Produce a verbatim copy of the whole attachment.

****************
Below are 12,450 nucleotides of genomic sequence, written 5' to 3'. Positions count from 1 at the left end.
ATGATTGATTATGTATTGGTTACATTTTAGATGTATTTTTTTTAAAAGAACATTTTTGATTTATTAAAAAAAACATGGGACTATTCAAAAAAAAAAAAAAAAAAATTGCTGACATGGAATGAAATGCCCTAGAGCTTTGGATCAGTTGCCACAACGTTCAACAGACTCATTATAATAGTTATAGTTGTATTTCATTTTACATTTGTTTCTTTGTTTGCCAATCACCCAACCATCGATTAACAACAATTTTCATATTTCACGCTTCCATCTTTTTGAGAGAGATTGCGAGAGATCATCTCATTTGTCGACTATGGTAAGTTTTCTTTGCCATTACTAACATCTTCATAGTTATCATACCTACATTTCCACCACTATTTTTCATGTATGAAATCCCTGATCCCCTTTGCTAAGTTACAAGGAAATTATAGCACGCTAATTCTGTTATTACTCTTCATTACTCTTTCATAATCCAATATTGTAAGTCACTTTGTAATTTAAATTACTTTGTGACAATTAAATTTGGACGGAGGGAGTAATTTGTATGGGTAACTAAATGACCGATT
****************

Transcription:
Below are 12,450 nucleotides of genomic sequence, written 5' to 3'. Positions count from 1 at the left end.
ATGATTGATTATGTATTGGTTACATTTTAGATGTATTTTTTTTAAAAGAACATTTTTGATTTATTAAAAAAAACATGGGACTATTCAAAAAAAAAAAAAAAAAAATTGCTGACATGGAATGAAATGCCCTAGAGCTTTGGATCAGTTGCCACAACGTTCAACAGACTCATTATAATAGTTATAGTTGTATTTCATTTTACATTTGTTTCTTTGTTTGCCAATCACCCAACCATCGATTAACAACAATTTTCATATTTCACGCTTCCATCTTTTTGAGAGAGATTGCGAGAGATCATCTCATTTGTCGACTATGGTAAGTTTTCTTTGCCATTACTAACATCTTCATAGTTATCATACCTACATTTCCACCACTATTTTTCATGTATGAAATCCCTGATCCCCTTTGCTAAGTTACAAGGAAATTATAGCACGCTAATTCTGTTATTACTCTTCATTACTCTTTCATAATCCAATATTGTAAGTCACTTTGTAATTTAAATTACTTTGTGACAATTAAATTTGGACGGAGGGAGTAATTTGTATGGGTAACTAAATGACCGATT